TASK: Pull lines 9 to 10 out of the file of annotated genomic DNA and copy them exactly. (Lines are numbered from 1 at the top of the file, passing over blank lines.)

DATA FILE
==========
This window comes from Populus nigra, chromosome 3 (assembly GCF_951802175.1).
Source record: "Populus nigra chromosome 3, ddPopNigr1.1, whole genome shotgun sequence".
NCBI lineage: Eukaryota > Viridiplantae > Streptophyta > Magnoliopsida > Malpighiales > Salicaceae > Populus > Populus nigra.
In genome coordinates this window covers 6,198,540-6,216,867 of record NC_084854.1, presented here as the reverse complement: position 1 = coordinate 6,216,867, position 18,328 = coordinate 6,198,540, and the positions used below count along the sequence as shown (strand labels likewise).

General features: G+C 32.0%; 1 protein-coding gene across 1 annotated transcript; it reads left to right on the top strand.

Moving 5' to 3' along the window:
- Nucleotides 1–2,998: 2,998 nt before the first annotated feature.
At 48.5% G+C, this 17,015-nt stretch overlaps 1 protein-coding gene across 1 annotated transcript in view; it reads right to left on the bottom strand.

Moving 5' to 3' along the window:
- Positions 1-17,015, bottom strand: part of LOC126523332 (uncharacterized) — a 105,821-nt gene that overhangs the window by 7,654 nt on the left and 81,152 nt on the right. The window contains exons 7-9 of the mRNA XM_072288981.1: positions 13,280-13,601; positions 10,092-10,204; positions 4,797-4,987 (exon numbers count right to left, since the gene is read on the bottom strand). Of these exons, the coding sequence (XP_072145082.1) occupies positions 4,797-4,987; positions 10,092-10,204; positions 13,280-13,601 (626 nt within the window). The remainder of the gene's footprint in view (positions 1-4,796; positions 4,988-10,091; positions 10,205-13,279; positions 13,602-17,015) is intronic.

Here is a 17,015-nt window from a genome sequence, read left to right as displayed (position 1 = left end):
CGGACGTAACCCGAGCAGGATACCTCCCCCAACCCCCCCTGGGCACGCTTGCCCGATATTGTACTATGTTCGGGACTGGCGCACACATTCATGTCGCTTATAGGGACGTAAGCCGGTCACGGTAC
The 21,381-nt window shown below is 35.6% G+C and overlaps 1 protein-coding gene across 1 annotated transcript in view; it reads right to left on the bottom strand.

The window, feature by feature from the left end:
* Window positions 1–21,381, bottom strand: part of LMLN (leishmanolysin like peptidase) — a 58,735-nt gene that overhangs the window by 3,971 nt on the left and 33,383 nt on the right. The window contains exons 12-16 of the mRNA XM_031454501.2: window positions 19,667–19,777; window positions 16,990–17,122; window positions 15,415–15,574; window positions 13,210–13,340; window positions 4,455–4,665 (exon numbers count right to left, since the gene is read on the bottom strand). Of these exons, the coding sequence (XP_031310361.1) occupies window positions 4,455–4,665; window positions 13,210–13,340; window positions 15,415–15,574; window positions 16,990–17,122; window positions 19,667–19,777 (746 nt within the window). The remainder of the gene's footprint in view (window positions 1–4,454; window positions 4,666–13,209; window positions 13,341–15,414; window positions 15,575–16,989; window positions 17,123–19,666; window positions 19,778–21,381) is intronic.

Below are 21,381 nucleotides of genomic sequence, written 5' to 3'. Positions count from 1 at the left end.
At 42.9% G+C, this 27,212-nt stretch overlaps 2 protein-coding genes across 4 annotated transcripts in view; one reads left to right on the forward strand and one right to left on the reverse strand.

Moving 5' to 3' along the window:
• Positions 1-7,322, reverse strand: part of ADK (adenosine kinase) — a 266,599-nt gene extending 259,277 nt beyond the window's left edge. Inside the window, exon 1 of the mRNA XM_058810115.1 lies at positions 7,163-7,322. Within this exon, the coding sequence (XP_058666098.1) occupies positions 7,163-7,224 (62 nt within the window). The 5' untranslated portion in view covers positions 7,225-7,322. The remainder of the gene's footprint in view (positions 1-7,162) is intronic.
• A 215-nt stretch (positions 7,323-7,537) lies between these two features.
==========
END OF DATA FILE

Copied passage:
Moving 5' to 3' along the window:
- Positions 1-17,015, bottom strand: part of LOC126523332 (uncharacterized) — a 105,821-nt gene that overhangs the window by 7,654 nt on the left and 81,152 nt on the right. The window contains exons 7-9 of the mRNA XM_072288981.1: positions 13,280-13,601; positions 10,092-10,204; positions 4,797-4,987 (exon numbers count right to left, since the gene is read on the bottom strand). Of these exons, the coding sequence (XP_072145082.1) occupies positions 4,797-4,987; positions 10,092-10,204; positions 13,280-13,601 (626 nt within the window). The remainder of the gene's footprint in view (positions 1-4,796; positions 4,988-10,091; positions 10,205-13,279; positions 13,602-17,015) is intronic.